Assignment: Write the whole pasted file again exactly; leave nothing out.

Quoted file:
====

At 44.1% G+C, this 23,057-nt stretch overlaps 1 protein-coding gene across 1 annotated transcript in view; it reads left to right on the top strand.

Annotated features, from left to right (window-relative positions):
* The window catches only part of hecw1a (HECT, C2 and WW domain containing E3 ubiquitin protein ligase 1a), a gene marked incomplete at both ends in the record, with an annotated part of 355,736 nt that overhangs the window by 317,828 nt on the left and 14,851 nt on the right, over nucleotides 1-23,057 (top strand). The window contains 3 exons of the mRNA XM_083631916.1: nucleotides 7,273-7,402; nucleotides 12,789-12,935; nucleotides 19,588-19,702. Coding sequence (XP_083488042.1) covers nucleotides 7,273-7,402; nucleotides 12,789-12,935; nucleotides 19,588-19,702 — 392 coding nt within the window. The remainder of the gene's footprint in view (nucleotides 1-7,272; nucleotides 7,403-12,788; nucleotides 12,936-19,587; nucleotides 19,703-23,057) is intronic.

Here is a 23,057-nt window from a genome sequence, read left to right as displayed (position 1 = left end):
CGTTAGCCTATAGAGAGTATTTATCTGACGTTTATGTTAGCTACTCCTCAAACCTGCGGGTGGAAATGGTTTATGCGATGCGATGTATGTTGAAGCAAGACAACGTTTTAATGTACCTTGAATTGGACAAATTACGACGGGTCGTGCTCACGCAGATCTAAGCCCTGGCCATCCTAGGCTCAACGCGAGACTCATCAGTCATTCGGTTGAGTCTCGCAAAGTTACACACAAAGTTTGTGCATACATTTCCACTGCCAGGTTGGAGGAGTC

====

At 44.1% G+C, this 23,057-nt stretch overlaps 1 protein-coding gene across 1 annotated transcript in view; it reads left to right on the top strand.

Annotated features, from left to right (window-relative positions):
* The window catches only part of hecw1a (HECT, C2 and WW domain containing E3 ubiquitin protein ligase 1a), a gene marked incomplete at both ends in the record, with an annotated part of 355,736 nt that overhangs the window by 317,828 nt on the left and 14,851 nt on the right, over nucleotides 1-23,057 (top strand). The window contains 3 exons of the mRNA XM_083631916.1: nucleotides 7,273-7,402; nucleotides 12,789-12,935; nucleotides 19,588-19,702. Coding sequence (XP_083488042.1) covers nucleotides 7,273-7,402; nucleotides 12,789-12,935; nucleotides 19,588-19,702 — 392 coding nt within the window. The remainder of the gene's footprint in view (nucleotides 1-7,272; nucleotides 7,403-12,788; nucleotides 12,936-19,587; nucleotides 19,703-23,057) is intronic.

Here is a 23,057-nt window from a genome sequence, read left to right as displayed (position 1 = left end):
CGTTAGCCTATAGAGAGTATTTATCTGACGTTTATGTTAGCTACTCCTCAAACCTGCGGGTGGAAATGGTTTATGCGATGCGATGTATGTTGAAGCAAGACAACGTTTTAATGTACCTTGAATTGGACAAATTACGACGGGTCGTGCTCACGCAGATCTAAGCCCTGGCCATCCTAGGCTCAACGCGAGACTCATCAGTCATTCGGTTGAGTCTCGCAAAGTTACACACAAAGTTTGTGCATACATTTCCACTGCCAGGTTGGAGGAGTC